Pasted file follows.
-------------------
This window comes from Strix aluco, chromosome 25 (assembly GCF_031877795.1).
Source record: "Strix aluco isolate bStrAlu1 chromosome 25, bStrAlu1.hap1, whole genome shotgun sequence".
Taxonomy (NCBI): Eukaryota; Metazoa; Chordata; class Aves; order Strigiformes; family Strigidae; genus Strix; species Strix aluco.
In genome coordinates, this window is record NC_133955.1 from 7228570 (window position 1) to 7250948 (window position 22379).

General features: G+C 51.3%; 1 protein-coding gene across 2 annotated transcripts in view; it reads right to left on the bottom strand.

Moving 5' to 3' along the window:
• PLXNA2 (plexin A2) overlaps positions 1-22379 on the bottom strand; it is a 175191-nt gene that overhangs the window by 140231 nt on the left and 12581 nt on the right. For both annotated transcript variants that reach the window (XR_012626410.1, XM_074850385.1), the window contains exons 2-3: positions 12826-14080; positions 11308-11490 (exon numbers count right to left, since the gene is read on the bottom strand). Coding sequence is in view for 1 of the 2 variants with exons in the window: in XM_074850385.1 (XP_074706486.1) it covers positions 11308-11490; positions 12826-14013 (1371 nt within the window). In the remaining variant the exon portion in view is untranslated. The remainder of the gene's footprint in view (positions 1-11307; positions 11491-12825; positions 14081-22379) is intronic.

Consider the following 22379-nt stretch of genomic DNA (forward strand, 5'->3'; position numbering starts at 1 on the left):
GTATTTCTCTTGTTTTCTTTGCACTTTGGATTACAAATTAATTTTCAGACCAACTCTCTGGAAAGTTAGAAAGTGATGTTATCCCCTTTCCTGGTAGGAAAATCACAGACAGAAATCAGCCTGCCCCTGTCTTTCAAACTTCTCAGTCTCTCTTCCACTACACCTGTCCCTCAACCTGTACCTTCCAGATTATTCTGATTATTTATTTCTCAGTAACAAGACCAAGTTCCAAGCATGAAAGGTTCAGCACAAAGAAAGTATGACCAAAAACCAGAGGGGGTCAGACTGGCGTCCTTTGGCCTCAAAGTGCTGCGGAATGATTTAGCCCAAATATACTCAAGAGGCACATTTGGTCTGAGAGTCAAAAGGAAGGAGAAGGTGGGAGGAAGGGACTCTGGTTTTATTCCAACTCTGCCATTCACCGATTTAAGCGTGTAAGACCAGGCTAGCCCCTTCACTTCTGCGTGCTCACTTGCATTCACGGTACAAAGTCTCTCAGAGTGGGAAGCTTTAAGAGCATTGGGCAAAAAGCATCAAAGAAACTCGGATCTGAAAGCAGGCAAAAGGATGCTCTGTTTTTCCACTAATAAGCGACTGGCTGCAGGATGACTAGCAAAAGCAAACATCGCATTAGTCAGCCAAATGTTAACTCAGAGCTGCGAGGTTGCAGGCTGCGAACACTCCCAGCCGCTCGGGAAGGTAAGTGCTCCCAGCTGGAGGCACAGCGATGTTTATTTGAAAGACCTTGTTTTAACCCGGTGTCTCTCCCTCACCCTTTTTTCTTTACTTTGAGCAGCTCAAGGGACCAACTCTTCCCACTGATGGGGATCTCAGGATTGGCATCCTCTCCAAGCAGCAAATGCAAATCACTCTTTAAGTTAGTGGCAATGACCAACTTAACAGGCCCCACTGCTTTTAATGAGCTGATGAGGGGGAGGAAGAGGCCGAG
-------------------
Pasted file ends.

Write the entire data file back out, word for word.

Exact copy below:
This window comes from Strix aluco, chromosome 25 (assembly GCF_031877795.1).
Source record: "Strix aluco isolate bStrAlu1 chromosome 25, bStrAlu1.hap1, whole genome shotgun sequence".
Taxonomy (NCBI): Eukaryota; Metazoa; Chordata; class Aves; order Strigiformes; family Strigidae; genus Strix; species Strix aluco.
In genome coordinates, this window is record NC_133955.1 from 7228570 (window position 1) to 7250948 (window position 22379).

General features: G+C 51.3%; 1 protein-coding gene across 2 annotated transcripts in view; it reads right to left on the bottom strand.

Moving 5' to 3' along the window:
• PLXNA2 (plexin A2) overlaps positions 1-22379 on the bottom strand; it is a 175191-nt gene that overhangs the window by 140231 nt on the left and 12581 nt on the right. For both annotated transcript variants that reach the window (XR_012626410.1, XM_074850385.1), the window contains exons 2-3: positions 12826-14080; positions 11308-11490 (exon numbers count right to left, since the gene is read on the bottom strand). Coding sequence is in view for 1 of the 2 variants with exons in the window: in XM_074850385.1 (XP_074706486.1) it covers positions 11308-11490; positions 12826-14013 (1371 nt within the window). In the remaining variant the exon portion in view is untranslated. The remainder of the gene's footprint in view (positions 1-11307; positions 11491-12825; positions 14081-22379) is intronic.

Consider the following 22379-nt stretch of genomic DNA (forward strand, 5'->3'; position numbering starts at 1 on the left):
GTATTTCTCTTGTTTTCTTTGCACTTTGGATTACAAATTAATTTTCAGACCAACTCTCTGGAAAGTTAGAAAGTGATGTTATCCCCTTTCCTGGTAGGAAAATCACAGACAGAAATCAGCCTGCCCCTGTCTTTCAAACTTCTCAGTCTCTCTTCCACTACACCTGTCCCTCAACCTGTACCTTCCAGATTATTCTGATTATTTATTTCTCAGTAACAAGACCAAGTTCCAAGCATGAAAGGTTCAGCACAAAGAAAGTATGACCAAAAACCAGAGGGGGTCAGACTGGCGTCCTTTGGCCTCAAAGTGCTGCGGAATGATTTAGCCCAAATATACTCAAGAGGCACATTTGGTCTGAGAGTCAAAAGGAAGGAGAAGGTGGGAGGAAGGGACTCTGGTTTTATTCCAACTCTGCCATTCACCGATTTAAGCGTGTAAGACCAGGCTAGCCCCTTCACTTCTGCGTGCTCACTTGCATTCACGGTACAAAGTCTCTCAGAGTGGGAAGCTTTAAGAGCATTGGGCAAAAAGCATCAAAGAAACTCGGATCTGAAAGCAGGCAAAAGGATGCTCTGTTTTTCCACTAATAAGCGACTGGCTGCAGGATGACTAGCAAAAGCAAACATCGCATTAGTCAGCCAAATGTTAACTCAGAGCTGCGAGGTTGCAGGCTGCGAACACTCCCAGCCGCTCGGGAAGGTAAGTGCTCCCAGCTGGAGGCACAGCGATGTTTATTTGAAAGACCTTGTTTTAACCCGGTGTCTCTCCCTCACCCTTTTTTCTTTACTTTGAGCAGCTCAAGGGACCAACTCTTCCCACTGATGGGGATCTCAGGATTGGCATCCTCTCCAAGCAGCAAATGCAAATCACTCTTTAAGTTAGTGGCAATGACCAACTTAACAGGCCCCACTGCTTTTAATGAGCTGATGAGGGGGAGGAAGAGGCCGAG